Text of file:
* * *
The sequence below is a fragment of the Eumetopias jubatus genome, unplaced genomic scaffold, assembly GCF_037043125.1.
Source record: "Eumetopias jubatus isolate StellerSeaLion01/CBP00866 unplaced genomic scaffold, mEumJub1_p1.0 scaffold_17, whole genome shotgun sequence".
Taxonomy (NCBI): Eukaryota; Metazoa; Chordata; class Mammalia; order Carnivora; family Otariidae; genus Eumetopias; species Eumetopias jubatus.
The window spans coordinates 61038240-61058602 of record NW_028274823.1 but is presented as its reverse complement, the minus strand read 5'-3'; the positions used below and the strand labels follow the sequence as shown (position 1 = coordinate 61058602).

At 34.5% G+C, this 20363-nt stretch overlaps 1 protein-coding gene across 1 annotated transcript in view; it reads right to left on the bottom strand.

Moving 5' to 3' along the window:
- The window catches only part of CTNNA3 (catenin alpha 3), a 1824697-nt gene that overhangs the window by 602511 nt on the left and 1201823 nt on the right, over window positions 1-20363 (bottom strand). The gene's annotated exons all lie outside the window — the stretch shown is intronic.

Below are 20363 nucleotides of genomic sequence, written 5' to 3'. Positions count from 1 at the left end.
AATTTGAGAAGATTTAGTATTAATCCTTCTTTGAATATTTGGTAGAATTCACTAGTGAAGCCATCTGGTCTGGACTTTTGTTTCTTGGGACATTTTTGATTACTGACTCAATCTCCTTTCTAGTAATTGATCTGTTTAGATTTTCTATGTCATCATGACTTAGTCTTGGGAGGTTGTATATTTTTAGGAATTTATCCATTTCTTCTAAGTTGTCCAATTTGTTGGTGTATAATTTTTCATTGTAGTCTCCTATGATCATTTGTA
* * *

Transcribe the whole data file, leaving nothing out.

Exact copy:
The sequence below is a fragment of the Eumetopias jubatus genome, unplaced genomic scaffold, assembly GCF_037043125.1.
Source record: "Eumetopias jubatus isolate StellerSeaLion01/CBP00866 unplaced genomic scaffold, mEumJub1_p1.0 scaffold_17, whole genome shotgun sequence".
Taxonomy (NCBI): Eukaryota; Metazoa; Chordata; class Mammalia; order Carnivora; family Otariidae; genus Eumetopias; species Eumetopias jubatus.
The window spans coordinates 61038240-61058602 of record NW_028274823.1 but is presented as its reverse complement, the minus strand read 5'-3'; the positions used below and the strand labels follow the sequence as shown (position 1 = coordinate 61058602).

At 34.5% G+C, this 20363-nt stretch overlaps 1 protein-coding gene across 1 annotated transcript in view; it reads right to left on the bottom strand.

Moving 5' to 3' along the window:
- The window catches only part of CTNNA3 (catenin alpha 3), a 1824697-nt gene that overhangs the window by 602511 nt on the left and 1201823 nt on the right, over window positions 1-20363 (bottom strand). The gene's annotated exons all lie outside the window — the stretch shown is intronic.

Below are 20363 nucleotides of genomic sequence, written 5' to 3'. Positions count from 1 at the left end.
AATTTGAGAAGATTTAGTATTAATCCTTCTTTGAATATTTGGTAGAATTCACTAGTGAAGCCATCTGGTCTGGACTTTTGTTTCTTGGGACATTTTTGATTACTGACTCAATCTCCTTTCTAGTAATTGATCTGTTTAGATTTTCTATGTCATCATGACTTAGTCTTGGGAGGTTGTATATTTTTAGGAATTTATCCATTTCTTCTAAGTTGTCCAATTTGTTGGTGTATAATTTTTCATTGTAGTCTCCTATGATCATTTGTA